Furthermore I continued the search about the "Inspector Morley" series. As I told before none of the épisodes was ever shown in Great-Britain, excepted "Murder at the Grange" during the last decade, fifty years (!) after its completion... But 6 épisodes were shown theatrically as two "features", "King of the Underworld" and "Murder at Scotland Yard" - and a 7th episode, "Murder at the Grange", as a featurette. Another featurette by the same studio, director, and with the same trio of actors (Slaughter, Patrick Barr, Tucker McGuire) called "A Ghost for Sale" was also released in theaters, but has no direct connection with the "main series".

But this main series, composed of 13 épisodes, was broadcast in America. They were shot in 35mm and also available on 16mm prints, so they must exist... somewhere. As I told you, I have seen five of them to date. All the épisodes were shown on WGN-TV in 1954 & 1955, as well as on some other channels of the NY area. This is a certitude. Now, where are the prints... is another mystery.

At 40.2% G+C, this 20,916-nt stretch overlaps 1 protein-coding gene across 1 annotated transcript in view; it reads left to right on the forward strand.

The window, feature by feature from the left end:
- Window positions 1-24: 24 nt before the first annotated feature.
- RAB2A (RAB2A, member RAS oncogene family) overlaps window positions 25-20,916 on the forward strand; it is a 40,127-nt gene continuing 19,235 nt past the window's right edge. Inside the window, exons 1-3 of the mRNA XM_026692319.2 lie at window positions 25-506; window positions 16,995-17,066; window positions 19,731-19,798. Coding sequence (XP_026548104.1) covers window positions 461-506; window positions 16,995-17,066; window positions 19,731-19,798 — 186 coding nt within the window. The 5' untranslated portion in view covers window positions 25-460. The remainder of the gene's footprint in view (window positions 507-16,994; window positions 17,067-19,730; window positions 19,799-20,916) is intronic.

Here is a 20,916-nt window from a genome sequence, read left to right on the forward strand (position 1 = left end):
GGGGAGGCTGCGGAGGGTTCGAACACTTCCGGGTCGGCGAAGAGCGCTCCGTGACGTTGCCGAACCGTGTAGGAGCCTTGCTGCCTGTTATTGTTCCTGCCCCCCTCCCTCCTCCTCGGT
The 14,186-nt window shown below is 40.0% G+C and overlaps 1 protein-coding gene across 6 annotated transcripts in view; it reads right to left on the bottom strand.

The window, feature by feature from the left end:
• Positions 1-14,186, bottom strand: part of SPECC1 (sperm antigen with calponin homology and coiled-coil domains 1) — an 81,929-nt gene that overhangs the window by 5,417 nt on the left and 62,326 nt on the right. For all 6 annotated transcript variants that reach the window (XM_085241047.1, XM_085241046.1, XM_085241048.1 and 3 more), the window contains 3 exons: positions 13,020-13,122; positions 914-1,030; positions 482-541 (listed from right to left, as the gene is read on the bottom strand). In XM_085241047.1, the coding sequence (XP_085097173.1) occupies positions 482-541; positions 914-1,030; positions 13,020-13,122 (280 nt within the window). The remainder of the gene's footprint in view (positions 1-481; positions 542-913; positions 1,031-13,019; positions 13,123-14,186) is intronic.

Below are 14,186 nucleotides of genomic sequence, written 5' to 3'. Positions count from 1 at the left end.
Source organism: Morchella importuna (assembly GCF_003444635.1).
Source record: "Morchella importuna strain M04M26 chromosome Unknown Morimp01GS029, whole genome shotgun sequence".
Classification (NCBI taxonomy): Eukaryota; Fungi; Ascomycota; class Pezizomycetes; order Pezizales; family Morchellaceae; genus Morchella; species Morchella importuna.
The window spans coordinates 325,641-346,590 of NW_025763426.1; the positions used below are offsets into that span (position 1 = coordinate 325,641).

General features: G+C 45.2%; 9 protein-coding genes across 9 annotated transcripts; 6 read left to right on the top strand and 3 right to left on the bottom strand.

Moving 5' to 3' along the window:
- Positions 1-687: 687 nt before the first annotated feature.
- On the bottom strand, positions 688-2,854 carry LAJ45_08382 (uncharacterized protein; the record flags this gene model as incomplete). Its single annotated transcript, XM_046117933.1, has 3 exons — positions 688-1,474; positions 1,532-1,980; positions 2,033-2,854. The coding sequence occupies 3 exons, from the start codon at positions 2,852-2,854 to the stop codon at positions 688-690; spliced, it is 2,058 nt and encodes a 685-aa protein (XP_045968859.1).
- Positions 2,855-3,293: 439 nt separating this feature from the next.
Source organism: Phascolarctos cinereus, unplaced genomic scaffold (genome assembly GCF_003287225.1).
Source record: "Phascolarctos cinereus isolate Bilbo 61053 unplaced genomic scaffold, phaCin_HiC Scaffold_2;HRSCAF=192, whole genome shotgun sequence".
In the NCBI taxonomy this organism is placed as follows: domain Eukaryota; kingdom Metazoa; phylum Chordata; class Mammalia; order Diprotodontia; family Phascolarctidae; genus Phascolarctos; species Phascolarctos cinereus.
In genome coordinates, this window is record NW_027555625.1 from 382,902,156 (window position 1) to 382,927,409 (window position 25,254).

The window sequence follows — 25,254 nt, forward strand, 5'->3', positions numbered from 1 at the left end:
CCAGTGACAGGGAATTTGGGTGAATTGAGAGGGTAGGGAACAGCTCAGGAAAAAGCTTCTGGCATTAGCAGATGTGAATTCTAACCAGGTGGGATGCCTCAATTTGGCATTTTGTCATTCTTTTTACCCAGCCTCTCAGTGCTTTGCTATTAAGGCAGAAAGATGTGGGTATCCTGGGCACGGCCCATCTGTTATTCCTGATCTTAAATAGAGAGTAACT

The BFI not only has "A Ghost for Sale", but also "Bothered By a Beard", and an episode of the "Lilli Palmer Theatre", called "Forecast Unsettled". So, if you live in London or not too far from this city, you can watch these titles, the two first ones at least, as apparently "Forecast Unsettled" has not been transfered to DVD, or any other "watchable" process.

I still continue my research, as I'm writing a book on Tod to be published in France - as apparently nobody is interested for Tod Slaughter book neither in England nor in the USA (I contacted many publishers, including McFarland in America). So of course the book will be in French, sorry.

In recent years I found a lot of rare materials on Tod's films, including an original Argentinian poster for "Maria Marten", and an Italian one for "Crimes at the Dark House" (as well as some Italian color lobbies from the same release).

And of course I bought all the British DVD releases, "Maria Marten", "Sweeney Todd", "Stephen Hawke", "Song of the Road", "It's Never Too Late to Mend", "The Face at the Window", "Crimes at the Dark House" and "The Greed of William Hart". I hope the others will follow...